Mean age of CA patients (57.11 ± 8.0 years) was significantly lower compared to mean age of CA/OP (76.10 ± 8.4 years) and OP (76.11 ± 11.7 years) patients (Figure 1A). μCT analysis was performed with trabecular bone samples of a disc, cut out from the femoral neck during hip replacement surgery. No difference in trabecular thickness (Tb.Th.; Figure 1B) was detected, but trabecular number (Tb.N.; Figure 1C) was lower by trend and trabecular separation (Tb.Sp.; Figure 1D) was higher in bone samples of CA/OP compared to CA and OP patients. Representative μCT images of bone explants of all groups are shown under Figure 1E.

Growth Characteristics of Osteoblasts Isolated From CA, OP, and CA/OP Patients

Osteoblast-like cells were obtained from patient bone explants during in vitro explant cultures E1, E2, and E3. Processing of bone explant cultures as described by Dillon et al. (2012) is schematically presented in Figure 2A. No difference was observed regarding time span of cell outgrowth from bone explants until confluency between CA, CA/OP, and OP osteoblast-like cells in E1 or E2 explant cultures (Figures 2B,C). In addition, growth time until confluency in culture after thawing was comparable in all groups (Figure 2D).

Viability and Osteogenic Differentiation Capacity of CA, CA/OP, and OP Osteoblasts

Before collection of culture supernatant for EV isolation, we compared viability, calcium deposition ability (Alizarin Red quantification) and ALP enzyme activity between CA, CA/OP, and OP osteoblasts throughout the osteogenic differentiation time line. Viability was by trend higher in CA compared to CA/OP osteoblasts after 14 days in osteogenic medium. No further differences were observed between the groups but viability increased by trend during osteogenic differentiation (days 14–35) for CA/OP and significantly for OP osteoblasts (Figure 3A). Calcium deposition was higher in OP compared to CA/OP osteoblasts after 14 days and in CA compared to OP osteoblasts (trend) after 35 days in osteogenic medium. Calcium deposition increased significantly from days 14 to 35 in CA/OP osteoblast cultures (Figure 3B). Intracellular ALP enzyme activity was higher in CA/OP compared to OP osteoblasts after 14 days in osteogenic medium. During later osteogenic differentiation, after 28 and 35 days, ALP activity was higher in CA compared to OP osteoblasts. ALP enzyme activity increased by trend in CA osteoblasts during osteogenic differentiation (days 14–35) (Figure 3C).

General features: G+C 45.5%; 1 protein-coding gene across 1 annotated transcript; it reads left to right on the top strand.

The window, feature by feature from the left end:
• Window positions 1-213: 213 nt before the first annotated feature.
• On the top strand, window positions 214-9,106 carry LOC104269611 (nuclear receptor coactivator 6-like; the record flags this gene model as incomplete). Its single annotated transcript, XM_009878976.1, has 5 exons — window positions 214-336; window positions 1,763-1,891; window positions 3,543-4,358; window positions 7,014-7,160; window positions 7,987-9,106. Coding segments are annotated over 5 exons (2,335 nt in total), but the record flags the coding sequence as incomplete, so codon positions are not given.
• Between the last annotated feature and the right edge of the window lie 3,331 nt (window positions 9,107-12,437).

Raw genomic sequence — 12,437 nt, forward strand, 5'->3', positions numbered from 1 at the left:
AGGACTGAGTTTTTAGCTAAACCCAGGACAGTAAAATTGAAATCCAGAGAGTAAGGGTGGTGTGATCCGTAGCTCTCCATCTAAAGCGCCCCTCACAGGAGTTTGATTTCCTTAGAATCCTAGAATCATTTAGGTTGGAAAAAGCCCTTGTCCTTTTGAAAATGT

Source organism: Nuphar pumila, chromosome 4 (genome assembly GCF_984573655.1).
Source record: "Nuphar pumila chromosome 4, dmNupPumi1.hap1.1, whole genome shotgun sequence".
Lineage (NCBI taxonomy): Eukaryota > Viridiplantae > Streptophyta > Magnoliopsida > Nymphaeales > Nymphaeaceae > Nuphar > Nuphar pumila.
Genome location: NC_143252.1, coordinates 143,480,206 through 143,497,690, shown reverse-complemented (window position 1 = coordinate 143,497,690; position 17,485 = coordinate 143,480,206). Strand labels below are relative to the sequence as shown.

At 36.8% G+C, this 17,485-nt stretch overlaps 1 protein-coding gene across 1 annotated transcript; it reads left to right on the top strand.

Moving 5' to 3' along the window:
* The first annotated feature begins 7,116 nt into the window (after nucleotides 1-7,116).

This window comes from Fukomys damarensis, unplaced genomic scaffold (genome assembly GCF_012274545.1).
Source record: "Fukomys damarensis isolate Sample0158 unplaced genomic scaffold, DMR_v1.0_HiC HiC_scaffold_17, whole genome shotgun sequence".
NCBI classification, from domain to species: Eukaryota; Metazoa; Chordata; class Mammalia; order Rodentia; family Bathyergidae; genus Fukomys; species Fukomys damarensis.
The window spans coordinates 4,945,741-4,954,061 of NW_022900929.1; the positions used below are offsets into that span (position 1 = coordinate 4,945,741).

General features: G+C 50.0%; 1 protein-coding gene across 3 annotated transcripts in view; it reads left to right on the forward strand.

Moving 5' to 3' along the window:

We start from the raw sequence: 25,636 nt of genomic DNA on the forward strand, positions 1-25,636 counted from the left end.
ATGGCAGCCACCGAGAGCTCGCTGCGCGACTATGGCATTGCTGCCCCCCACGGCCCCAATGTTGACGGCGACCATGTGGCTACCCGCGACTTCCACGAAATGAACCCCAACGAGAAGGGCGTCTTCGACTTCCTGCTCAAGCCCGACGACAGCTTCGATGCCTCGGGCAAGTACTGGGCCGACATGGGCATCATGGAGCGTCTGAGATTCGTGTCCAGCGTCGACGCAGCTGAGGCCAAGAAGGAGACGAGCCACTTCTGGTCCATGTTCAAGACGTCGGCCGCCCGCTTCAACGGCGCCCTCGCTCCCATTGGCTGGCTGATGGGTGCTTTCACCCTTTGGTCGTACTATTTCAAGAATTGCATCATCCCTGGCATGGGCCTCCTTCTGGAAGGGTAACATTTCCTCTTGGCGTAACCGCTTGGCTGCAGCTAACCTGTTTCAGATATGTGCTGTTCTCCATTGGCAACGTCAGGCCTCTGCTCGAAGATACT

FIGURE 3